Indian police struggle to enforce lockdown of 1.3bn people

Indian police struggle to enforce lockdown of 1.3bn people

Indians are struggling to comply with the world’s largest coronavirus lockdown as the government began the gargantuan task of keeping 1.3 billion people indoors.

Official assurances that essentials would not run out clashed with people’s fears that the disease toll could soon worsen, hitting food and other critical supplies.

In five days, the number of confirmed cases of Covid-19, the disease caused by the coronavirus, has jumped from about 200 to 519, and experts say the real toll is likely to be much higher because of insufficient testing.

(PA Graphics)
(PA Graphics)

On Tuesday, prime minister Narendra Modi announced a three-week countrywide lockdown covering nearly a fifth of the world’s population “to save India and Indians”.

He said the lockdown would be “total”, but officials released advisories explaining that medical, law enforcement, media and other sectors were exempted and that stores selling food and other essentials would remain open.

Television images from many cities and towns showed closed markets and offices. Normally bustling railway stations stood empty, and joggers awkwardly avoided each other to maintain safe distances.

A railway platform in Prayagra (Rajesh Kumar Singh/AP)
A railway platform in Prayagra (Rajesh Kumar Singh/AP)

Mr Modi’s speech triggered panic buying as online retailers Amazon and Big Basket, an Indian grocery delivery service, began cancelling previously placed orders and said they had no delivery slots available.

That spurred people to risk fines and other penalties by going out to shop at local stores.

Although the lockdown made provision for people to leave their homes to buy food, TV news and social media showed police striking would-be shoppers in the streets with batons in the southern state of Kerala, the financial hub of Mumbai and New Delhi.

(PA Graphics)
(PA Graphics)

Wednesday was the start of the Hindu new year, according to an ancient lunar calendar, and the beginning of a nine-day holiday in which Hindus normally perform daily rituals at temples. The lockdown order bans religious gatherings and instructs places of worship to close.

Mr Modi acknowledged the celebrations “will not be like they are usually but they will strengthen our resolve to overcome our circumstances”.

“May we all come together to win the important battle that the nation faces against Covid-19,” he said.

Some Indians, including a member of Mr Modi’s Hindu nationalist Bharatiya Janata Party, defied the lockdown – which also bans public gatherings of five or more – and attended temple ceremonies.

Yogi Adityanath, the chief minister of India’s most populous state, Uttar Pradesh, prayed to a statue of Lord Ram at a makeshift temple in Ayodhya with about 100 other people.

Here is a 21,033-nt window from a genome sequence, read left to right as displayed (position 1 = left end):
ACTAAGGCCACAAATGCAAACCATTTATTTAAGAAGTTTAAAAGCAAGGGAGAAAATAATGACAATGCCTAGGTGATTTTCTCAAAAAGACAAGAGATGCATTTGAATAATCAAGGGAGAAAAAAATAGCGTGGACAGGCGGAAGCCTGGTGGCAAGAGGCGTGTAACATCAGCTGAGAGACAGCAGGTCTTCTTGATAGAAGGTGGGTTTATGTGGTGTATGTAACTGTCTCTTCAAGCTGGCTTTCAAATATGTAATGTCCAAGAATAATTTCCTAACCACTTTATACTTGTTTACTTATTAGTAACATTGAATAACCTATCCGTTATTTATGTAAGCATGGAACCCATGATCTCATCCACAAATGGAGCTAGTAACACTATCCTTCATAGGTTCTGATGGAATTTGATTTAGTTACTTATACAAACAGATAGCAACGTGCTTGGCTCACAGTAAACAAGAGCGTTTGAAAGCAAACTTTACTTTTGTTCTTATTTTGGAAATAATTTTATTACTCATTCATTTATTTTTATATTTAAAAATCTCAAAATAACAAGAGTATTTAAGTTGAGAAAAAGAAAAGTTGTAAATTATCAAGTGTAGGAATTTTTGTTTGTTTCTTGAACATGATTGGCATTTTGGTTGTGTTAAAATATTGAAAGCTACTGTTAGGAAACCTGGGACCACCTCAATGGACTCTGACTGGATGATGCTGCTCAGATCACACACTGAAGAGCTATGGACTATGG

Even as he ventured outside, Awanish Awasthi, an Uttar Pradesh government spokesman, told reporters in Lucknow that the lockdown was being strictly enforced in the state.

He said cases had been brought against 5,590 people for violating orders to stay at home, but denied allegations of police excesses.

In recent days, India had gradually expanded stay-at-home orders, banned international and domestic flights and suspended passenger service on its extensive rail system until March 31.

    Useful information
  • The HSE have developed an information pack on how to protect yourself and others from coronavirus. Read it here
  • Anyone with symptoms of coronavirus who has been in close contact with a confirmed case in the last 14 days should isolate themselves from other people - this means going into a different, well-ventilated room alone, with a phone; phone their GP, or emergency department;
  • GPs Out of Hours services are not in a position to order testing for patients with normal cold and flu-like symptoms. HSELive is an information line and similarly not in a position to order testing for members of the public. The public is asked to reserve 112/999 for medical emergencies at all times.
  • ALONE has launched a national support line and additional supports for older people who have concerns or are facing difficulties relating to the outbreak of COVID-19 (Coronavirus) in Ireland. The support line will be open seven days a week, 8am-8pm, by calling 0818 222 024

More on this topic

Dominic Raab to lead daily Covid-19 meeting in Boris' absence as British PM ‘very likely’ to need ventilatorDominic Raab to lead daily Covid-19 meeting in Boris' absence as British PM ‘very likely’ to need ventilator

'He’s in our prayers tonight': Simon Coveney offers well wishes to Boris Johnson 'He’s in our prayers tonight': Simon Coveney offers well wishes to Boris Johnson

Covid-19: Majority of coronavirus deaths are male, figures showCovid-19: Majority of coronavirus deaths are male, figures show

British doctors without PPE report being ‘bullied and shamed’ into treating patientsBritish doctors without PPE report being ‘bullied and shamed’ into treating patients